That AT&T's new terms of service for wireless frowns on snagging video over P2P isn't surprising, but the fact that it effectively prohibits Slinging video to phones is mildly shocking and definitely lame.

Here's the dirty clause, uncovered by Public Knowledge:

This means, by way of example only, that checking email, surfing the Internet, downloading legally acquired songs, and/or visiting corporate intranets is permitted, but downloading movies using P2P file sharing services, customer initiated redirection of television or other video or audio signals via any technology from a fixed location to a mobile device, web broadcasting, and/or for the operation of servers, telemetry devices and/or Supervisory Control and Data Acquisition devices is prohibited.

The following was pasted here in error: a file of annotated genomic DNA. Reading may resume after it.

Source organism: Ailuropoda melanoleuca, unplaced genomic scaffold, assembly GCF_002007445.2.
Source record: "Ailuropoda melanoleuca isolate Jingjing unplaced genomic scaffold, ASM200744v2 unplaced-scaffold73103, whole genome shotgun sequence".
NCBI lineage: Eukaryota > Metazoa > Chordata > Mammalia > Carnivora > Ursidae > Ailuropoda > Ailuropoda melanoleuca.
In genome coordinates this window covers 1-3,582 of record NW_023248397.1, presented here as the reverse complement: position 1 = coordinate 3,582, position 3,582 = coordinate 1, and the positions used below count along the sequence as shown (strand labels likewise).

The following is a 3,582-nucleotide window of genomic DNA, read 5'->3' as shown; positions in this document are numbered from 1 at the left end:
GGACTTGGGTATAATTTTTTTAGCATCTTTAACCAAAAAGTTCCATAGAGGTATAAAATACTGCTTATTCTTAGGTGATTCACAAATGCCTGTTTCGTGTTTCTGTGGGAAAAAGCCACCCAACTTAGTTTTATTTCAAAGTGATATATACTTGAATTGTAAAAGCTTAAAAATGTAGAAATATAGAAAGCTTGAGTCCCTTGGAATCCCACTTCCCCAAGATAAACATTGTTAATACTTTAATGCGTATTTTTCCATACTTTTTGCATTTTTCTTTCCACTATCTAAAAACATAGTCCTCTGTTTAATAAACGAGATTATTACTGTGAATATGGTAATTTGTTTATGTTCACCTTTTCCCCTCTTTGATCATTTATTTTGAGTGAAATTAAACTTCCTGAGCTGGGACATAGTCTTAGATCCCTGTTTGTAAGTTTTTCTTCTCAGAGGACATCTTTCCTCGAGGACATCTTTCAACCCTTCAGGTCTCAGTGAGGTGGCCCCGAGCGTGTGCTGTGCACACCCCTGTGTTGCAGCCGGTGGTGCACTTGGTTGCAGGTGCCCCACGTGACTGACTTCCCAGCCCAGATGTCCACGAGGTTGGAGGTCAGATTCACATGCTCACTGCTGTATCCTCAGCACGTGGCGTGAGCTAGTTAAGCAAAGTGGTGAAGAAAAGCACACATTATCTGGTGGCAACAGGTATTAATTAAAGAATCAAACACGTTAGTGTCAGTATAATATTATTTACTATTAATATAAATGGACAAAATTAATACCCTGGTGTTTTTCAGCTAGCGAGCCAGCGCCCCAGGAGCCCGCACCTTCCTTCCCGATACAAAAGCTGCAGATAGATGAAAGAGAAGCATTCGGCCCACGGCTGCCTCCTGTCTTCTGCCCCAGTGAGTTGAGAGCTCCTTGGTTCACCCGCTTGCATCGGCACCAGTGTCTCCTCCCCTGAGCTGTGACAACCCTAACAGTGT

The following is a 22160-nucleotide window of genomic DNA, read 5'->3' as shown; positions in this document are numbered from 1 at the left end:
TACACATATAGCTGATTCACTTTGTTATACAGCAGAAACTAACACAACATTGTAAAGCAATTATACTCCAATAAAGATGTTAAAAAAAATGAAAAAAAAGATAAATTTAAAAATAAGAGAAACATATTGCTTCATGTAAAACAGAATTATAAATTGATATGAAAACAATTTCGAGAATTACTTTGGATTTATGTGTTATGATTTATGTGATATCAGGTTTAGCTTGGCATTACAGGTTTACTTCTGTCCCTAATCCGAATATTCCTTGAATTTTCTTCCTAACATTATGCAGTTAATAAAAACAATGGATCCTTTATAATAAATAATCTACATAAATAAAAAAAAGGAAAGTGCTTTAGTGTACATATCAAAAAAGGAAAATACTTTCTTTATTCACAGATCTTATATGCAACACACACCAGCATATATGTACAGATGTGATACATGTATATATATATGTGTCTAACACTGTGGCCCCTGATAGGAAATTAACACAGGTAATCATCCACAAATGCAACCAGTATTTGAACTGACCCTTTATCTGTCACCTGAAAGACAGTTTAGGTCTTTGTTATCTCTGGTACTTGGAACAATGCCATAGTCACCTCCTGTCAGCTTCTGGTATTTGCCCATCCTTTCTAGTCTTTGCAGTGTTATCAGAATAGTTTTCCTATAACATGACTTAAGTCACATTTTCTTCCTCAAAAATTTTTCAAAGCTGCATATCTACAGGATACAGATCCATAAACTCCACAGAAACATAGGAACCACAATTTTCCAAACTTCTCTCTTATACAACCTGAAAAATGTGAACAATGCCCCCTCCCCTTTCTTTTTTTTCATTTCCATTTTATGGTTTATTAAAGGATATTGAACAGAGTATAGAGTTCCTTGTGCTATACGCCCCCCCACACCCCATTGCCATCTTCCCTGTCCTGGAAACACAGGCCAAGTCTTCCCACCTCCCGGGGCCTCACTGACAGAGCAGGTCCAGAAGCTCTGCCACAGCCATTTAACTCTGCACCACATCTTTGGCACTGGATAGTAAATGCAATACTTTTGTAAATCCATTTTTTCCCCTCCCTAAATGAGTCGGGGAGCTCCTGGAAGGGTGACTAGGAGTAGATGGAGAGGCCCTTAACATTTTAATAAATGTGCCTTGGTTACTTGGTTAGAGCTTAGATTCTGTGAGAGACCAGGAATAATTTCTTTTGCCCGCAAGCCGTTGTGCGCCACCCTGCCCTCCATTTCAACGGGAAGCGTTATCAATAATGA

That pretty much describes Sling in a nutshell—throwing video from your house to your phone. It remains to be seen how strict they'll be on that, but it is lame cakes in writing, at least.

Net neutrailty just doesn't apply to invisible internets, you know, since you don't want them to run out. [AT&T via Public Knowledge via NewTeeVee]